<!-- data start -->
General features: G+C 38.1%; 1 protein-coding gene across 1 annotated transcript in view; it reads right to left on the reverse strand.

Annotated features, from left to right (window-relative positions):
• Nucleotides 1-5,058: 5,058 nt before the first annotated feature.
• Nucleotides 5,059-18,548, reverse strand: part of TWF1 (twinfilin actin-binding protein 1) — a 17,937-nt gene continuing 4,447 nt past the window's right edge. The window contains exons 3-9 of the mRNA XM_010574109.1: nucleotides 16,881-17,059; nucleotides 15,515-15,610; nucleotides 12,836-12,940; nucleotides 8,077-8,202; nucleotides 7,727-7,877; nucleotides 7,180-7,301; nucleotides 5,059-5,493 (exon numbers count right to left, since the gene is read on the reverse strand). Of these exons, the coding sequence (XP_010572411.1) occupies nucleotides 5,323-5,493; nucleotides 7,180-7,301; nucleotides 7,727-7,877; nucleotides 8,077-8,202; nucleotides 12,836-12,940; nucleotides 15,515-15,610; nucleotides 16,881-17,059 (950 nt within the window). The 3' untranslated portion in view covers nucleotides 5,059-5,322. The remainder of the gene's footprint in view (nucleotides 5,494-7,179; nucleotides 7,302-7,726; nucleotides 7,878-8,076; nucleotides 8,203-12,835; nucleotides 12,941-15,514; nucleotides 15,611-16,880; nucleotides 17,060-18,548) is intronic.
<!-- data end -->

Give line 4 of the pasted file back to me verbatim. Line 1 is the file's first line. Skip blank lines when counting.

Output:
• Nucleotides 5,059-18,548, reverse strand: part of TWF1 (twinfilin actin-binding protein 1) — a 17,937-nt gene continuing 4,447 nt past the window's right edge. The window contains exons 3-9 of the mRNA XM_010574109.1: nucleotides 16,881-17,059; nucleotides 15,515-15,610; nucleotides 12,836-12,940; nucleotides 8,077-8,202; nucleotides 7,727-7,877; nucleotides 7,180-7,301; nucleotides 5,059-5,493 (exon numbers count right to left, since the gene is read on the reverse strand). Of these exons, the coding sequence (XP_010572411.1) occupies nucleotides 5,323-5,493; nucleotides 7,180-7,301; nucleotides 7,727-7,877; nucleotides 8,077-8,202; nucleotides 12,836-12,940; nucleotides 15,515-15,610; nucleotides 16,881-17,059 (950 nt within the window). The 3' untranslated portion in view covers nucleotides 5,059-5,322. The remainder of the gene's footprint in view (nucleotides 5,494-7,179; nucleotides 7,302-7,726; nucleotides 7,878-8,076; nucleotides 8,203-12,835; nucleotides 12,941-15,514; nucleotides 15,611-16,880; nucleotides 17,060-18,548) is intronic.